Have you ever wondered what Charles Darwin was thinking as he first set eyes on the Galapagos?
Right now could be the best opportunity you’ll ever get to visit the Galapagos in a state that’s as close to when he arrived on his faithful Beagle in 1835.
You see, one of the biggest threats to the Galapagos is from overtourism. So, visiting during a time when tourist numbers have plummeted has many benefits for both the visitor & the local economy.
We cover these benefits below, but of course any travel during Covid carries heightened risks, which we’ve also covered.
The catalyst for this article was a friend’s visit to the Galapagos February - March 2021 during COVID. We’ve featured his stunning photos throughout this article which really highlight how magical the Galapagos are right now. Go check out his blog for more beautiful pics of Ecuador & beyond.
The COVID 19 pandemic forced the Galapagos Islands to go into lockdown like most of the world. This lockdown has since been lifted, and a plan put in place to manage COVID outbreaks on the Galapagos.
This lockdown forced tourists to completely stop. Tourists are once again allowed to visit the Galapagos provided strict protocols are followed.
Pre-pandemic, 70% of the population relied on tourist based activities such as land or boat based tours. When tourists stopped coming, these activities also stopped. This means there is now a lot less human activity in general on the islands, helping to create the following opportunities.
Close encounters with some of the Galapagos’ endemic animal species are definite highlights for many visitors.
Whether it’s sea lions hanging out by the pier at San Cristobal, marine iguanas, Galapagos penguins, giant tortoises or any other species that calls the Galapagos home, you have a better chance of finding them right now.
Towards the end of 2020, researchers found Galapagos penguins at their highest numbers since 2006 and flightless cormorants were at their highest numbers ever. And, more tortoises have been returning thanks partly to tireless conservation efforts.
There are many human-made threats to the Galapagos. These include climate change, overfishing, plastic pollution & invasive species hitching a ride on a supply boat.
But, one of the main threats that can be hard for tourists to see is the impact from not managing human activity on the islands sustainably.
A common example of this is in some of the harbours of the towns where boats regularly stop. Even with all of the regulations and protections in place, you can sometimes see a thin film of oil accumulating on top of the water because of the boat gasoline runoff.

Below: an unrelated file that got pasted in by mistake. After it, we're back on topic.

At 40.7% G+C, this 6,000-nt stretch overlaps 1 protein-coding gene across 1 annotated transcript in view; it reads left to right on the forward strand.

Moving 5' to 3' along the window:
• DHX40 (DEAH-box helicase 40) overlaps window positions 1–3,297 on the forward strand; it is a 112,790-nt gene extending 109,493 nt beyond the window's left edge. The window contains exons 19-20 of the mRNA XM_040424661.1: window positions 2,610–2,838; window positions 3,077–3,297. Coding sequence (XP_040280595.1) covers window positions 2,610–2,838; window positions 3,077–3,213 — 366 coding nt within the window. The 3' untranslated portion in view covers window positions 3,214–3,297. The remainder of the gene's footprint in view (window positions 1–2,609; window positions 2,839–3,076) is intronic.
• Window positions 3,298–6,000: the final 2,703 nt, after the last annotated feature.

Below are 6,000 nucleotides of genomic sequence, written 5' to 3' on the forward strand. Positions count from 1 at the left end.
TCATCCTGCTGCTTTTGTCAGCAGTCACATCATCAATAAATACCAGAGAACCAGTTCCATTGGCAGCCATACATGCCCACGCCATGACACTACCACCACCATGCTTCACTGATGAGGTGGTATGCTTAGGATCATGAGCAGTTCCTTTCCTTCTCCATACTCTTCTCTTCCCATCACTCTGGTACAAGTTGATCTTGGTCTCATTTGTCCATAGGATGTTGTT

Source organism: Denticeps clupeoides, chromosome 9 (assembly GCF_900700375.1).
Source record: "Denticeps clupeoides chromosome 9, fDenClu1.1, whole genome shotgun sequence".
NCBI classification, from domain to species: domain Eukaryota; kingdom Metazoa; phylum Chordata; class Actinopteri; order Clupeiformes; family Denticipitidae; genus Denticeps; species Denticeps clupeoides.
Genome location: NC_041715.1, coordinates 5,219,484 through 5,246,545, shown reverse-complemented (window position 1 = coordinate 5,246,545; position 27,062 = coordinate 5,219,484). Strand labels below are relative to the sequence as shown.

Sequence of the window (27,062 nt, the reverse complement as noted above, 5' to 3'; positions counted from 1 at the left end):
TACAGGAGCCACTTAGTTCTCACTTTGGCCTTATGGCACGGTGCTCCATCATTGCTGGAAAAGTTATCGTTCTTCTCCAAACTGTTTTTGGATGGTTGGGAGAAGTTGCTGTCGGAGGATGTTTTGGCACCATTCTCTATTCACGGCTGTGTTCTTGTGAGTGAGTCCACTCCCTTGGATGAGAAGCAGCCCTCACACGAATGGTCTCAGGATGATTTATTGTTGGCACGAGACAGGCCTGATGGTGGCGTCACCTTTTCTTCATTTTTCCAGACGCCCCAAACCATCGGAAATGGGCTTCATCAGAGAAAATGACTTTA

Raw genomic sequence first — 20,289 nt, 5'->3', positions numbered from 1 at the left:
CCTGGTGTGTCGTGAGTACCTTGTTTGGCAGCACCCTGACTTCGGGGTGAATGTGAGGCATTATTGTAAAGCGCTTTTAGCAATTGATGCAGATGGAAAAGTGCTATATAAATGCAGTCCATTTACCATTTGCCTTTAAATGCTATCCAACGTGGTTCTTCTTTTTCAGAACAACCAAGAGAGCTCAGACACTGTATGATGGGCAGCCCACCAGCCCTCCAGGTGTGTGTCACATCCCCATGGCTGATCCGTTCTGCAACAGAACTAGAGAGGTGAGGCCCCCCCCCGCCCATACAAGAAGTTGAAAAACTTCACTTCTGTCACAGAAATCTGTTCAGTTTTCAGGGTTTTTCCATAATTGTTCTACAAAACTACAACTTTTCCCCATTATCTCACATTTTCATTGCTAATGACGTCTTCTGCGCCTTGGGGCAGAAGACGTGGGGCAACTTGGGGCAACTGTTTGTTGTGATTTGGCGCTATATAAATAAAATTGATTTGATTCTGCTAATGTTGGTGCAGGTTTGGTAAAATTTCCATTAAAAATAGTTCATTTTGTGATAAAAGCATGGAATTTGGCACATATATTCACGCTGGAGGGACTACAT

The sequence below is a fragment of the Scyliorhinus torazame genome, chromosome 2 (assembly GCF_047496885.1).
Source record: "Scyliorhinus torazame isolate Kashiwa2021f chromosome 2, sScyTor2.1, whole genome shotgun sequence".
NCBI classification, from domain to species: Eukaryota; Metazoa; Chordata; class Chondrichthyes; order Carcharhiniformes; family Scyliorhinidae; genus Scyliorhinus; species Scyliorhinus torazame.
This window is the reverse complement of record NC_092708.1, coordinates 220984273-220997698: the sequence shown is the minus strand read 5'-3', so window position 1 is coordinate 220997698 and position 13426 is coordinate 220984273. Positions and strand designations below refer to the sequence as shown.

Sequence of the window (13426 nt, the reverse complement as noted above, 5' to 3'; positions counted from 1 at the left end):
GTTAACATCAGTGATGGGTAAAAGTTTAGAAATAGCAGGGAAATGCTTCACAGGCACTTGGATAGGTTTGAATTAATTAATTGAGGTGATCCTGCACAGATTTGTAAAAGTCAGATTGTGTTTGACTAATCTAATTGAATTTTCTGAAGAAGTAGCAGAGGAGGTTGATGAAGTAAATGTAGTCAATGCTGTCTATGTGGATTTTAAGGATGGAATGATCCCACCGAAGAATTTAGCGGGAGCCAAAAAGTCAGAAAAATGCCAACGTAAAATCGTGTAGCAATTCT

Right now the boat activity has come screeching to a halt. Which means the gasoline runoff has also subsided, making for a more rewarding experience as a tourist.
This is one small example of how the conditions have been improving due to less human activity on the islands.
Once mass tourism recommences, you can be sure that many of these improvements will start to recede to their former state. So, your window for enjoying these pristine conditions will close. And, as the COVID vaccine rollouts continue to accelerate, your window of opportunity closes.
Whilst the Galapagos does try to limit tourist numbers, this doesn’t mean that some of the most popular spots can feel a little crowded.
Take Kicker Rock as an example. I went diving there last year and it was fabulous. We saw a bunch of hammerheads and just mountains of fish. Beautiful. But, if there was one area where the trip could be improved, it would be if there were less boats also doing a similar dive. It’s nothing like other popular spots like Koh Tao in Thailand where you can find yourself crawling over fellow divers, but it’s just enough to remind you that you are not alone.
The experience would have been absolutely perfect if I was able to enjoy it in a more intimate manner. Right now you can.
I’m going to go out on a limb here and say you will never again be able to find the same value as you can right now. Many tour operators and hotels are currently offering very steep discounts just so they can make enough money to pay their bills.
We’ve seen many cruises priced at around 50%-70% of their normal price. Some cruise companies have suspended operations, but those that are still operating are aggressively pricing their cruises.
Private cruises in particular have become a popular option because they are now more affordable and because you aren’t sharing with other tourists, they can be the safest option.
There are numerous tour operators and agencies on the islands where you can book day tours. These have also needed to price their tours as low as possible in order to attract as many tourists as they can.
Discounts of 20-25% are now relatively common for day trips, so don’t be afraid to negotiate what you think is a fair price.
Unlike some tours and cruises that will only operate with a guaranteed number of tourists (and hence a guaranteed profit margin - even if this is reduced), hotels have considerable sunk costs that need to be recouped. They really need your business to cover these costs and are willing to throw you some very good deals.
Michelle works for a Galapagos land-tour operator and she has seen even some of the very exclusive hotels offering discounts of 50%. These types of discounts were largely unheard of before COVID.